The Food and Drug Administration determined that women should have access to a new breast cancer pill called Xeloda while the manufacturer, Hoffman-La Roche, attempts to prove its capabilities. FDA advisers claimed that the drug should be available to women for whom alternative methods of treatment do not prove effective.
Xeloda, known as capecitabine, is a pill that is converted by the body into the drug 5FU when it reaches a tumor. In a study of 162 patients who were resistant to Taxol, the leading breast cancer drug, 20 percent reported that their tumors shrank to half their original size. A separate study of 43 patients who were resistant to Taxol and anthracyclines, another popular treatment, 25 percent of the patients reported improvement.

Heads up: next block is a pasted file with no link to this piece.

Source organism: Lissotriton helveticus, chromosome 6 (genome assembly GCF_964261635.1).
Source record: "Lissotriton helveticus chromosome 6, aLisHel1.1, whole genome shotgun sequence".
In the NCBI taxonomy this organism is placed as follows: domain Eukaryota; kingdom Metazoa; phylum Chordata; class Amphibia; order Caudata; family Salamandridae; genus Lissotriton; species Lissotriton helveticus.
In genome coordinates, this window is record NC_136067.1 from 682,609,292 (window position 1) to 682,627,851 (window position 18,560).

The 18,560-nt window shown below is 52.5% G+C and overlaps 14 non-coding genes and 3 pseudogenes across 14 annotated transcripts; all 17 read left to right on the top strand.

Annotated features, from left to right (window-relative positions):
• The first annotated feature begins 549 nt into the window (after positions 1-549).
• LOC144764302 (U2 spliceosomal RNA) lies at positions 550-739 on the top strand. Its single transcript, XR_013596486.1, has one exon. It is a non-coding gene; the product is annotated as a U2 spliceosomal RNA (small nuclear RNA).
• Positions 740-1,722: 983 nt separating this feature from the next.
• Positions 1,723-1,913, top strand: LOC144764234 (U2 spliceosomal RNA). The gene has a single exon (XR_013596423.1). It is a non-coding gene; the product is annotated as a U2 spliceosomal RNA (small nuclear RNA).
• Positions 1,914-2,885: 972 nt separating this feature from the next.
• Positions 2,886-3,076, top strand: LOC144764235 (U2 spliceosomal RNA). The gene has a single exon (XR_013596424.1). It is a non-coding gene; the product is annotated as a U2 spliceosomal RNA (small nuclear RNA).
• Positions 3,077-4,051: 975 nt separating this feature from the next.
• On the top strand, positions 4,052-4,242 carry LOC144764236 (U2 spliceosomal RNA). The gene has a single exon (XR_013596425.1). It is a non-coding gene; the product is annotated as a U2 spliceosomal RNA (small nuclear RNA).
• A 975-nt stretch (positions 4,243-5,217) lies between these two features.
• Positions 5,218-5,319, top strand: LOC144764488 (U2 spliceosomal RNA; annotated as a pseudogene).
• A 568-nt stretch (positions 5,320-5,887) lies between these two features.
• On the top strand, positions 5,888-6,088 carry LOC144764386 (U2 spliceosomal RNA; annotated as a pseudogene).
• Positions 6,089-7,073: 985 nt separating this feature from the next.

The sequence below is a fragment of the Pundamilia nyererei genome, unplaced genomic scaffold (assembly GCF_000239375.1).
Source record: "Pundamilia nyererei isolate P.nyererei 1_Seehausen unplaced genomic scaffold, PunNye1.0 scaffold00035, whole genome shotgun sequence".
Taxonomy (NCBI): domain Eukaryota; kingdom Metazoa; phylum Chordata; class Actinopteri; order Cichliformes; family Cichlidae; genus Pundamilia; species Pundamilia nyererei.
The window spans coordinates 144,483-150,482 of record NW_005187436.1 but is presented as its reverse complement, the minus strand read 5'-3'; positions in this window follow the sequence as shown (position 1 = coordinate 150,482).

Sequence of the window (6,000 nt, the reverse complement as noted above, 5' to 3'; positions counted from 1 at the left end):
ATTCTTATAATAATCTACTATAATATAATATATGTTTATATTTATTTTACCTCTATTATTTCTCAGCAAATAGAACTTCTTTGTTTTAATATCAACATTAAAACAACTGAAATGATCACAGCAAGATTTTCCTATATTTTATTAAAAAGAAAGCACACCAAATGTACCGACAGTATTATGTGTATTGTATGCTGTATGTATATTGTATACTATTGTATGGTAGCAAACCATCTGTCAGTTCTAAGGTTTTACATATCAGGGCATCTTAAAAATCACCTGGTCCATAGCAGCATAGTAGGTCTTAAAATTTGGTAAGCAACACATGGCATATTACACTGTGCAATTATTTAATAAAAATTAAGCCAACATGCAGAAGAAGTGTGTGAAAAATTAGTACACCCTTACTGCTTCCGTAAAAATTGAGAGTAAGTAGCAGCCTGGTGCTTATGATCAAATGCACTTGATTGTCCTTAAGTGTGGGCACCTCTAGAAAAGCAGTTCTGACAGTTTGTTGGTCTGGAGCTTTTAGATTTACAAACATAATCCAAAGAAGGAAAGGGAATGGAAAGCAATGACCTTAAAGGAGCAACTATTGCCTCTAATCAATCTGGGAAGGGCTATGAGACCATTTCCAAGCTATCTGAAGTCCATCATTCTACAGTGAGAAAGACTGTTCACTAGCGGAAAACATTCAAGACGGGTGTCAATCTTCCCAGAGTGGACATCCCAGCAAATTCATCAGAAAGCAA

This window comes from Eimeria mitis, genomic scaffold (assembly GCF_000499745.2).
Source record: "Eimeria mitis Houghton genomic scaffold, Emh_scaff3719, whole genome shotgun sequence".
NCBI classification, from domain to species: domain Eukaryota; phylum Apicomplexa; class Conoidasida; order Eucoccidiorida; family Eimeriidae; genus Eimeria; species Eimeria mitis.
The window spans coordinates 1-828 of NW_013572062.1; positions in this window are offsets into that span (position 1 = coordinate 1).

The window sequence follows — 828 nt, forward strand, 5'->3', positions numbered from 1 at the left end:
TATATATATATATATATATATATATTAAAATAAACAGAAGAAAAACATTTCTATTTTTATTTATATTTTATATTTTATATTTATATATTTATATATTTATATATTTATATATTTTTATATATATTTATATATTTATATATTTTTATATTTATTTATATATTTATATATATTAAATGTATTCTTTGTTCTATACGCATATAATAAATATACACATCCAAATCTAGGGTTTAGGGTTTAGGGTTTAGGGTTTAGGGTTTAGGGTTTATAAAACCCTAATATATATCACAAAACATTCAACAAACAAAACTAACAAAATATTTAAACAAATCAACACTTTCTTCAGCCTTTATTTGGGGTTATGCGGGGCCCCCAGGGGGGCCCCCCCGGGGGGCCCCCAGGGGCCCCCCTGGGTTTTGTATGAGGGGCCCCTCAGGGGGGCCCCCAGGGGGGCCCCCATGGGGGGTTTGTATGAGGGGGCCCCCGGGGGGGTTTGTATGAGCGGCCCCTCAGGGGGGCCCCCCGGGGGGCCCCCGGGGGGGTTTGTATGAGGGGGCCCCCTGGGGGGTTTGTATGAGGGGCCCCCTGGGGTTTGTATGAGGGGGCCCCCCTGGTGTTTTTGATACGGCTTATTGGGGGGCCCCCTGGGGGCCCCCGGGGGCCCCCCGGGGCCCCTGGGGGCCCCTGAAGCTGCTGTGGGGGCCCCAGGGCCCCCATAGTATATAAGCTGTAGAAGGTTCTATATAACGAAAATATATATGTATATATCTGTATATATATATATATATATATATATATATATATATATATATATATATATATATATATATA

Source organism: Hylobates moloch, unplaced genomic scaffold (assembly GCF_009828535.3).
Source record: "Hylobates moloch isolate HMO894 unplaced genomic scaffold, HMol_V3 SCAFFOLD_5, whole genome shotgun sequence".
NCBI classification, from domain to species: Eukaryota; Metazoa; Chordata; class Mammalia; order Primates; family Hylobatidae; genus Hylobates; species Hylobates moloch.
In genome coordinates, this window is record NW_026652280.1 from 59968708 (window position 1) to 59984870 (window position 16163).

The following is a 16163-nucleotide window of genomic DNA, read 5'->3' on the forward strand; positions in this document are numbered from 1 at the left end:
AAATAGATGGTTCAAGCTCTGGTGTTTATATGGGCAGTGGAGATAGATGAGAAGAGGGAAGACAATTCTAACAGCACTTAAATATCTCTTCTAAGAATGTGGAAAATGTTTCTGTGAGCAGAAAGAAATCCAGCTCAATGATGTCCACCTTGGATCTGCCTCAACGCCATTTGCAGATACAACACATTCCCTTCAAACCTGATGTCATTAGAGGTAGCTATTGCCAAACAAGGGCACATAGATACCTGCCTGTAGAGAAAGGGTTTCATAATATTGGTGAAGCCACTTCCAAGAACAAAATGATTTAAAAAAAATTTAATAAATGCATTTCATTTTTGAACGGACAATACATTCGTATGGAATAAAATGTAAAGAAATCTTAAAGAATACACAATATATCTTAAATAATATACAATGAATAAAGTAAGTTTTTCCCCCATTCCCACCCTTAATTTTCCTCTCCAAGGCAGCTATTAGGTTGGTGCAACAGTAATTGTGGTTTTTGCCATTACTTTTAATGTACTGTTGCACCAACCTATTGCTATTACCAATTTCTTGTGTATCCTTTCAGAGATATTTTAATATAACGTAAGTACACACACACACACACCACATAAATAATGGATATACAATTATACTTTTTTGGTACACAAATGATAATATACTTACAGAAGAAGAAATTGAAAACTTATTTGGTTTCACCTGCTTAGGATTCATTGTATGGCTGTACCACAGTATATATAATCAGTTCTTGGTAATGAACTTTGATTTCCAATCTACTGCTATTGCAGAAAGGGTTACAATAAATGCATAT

The FDA usually requires drug companies to prove that their drugs will offer “clinical benefit” and better quality of life. The side effects of the drug are diarrhea and numb and swollen feet hands.
Approximately 44,000 women die each year from breast cancer.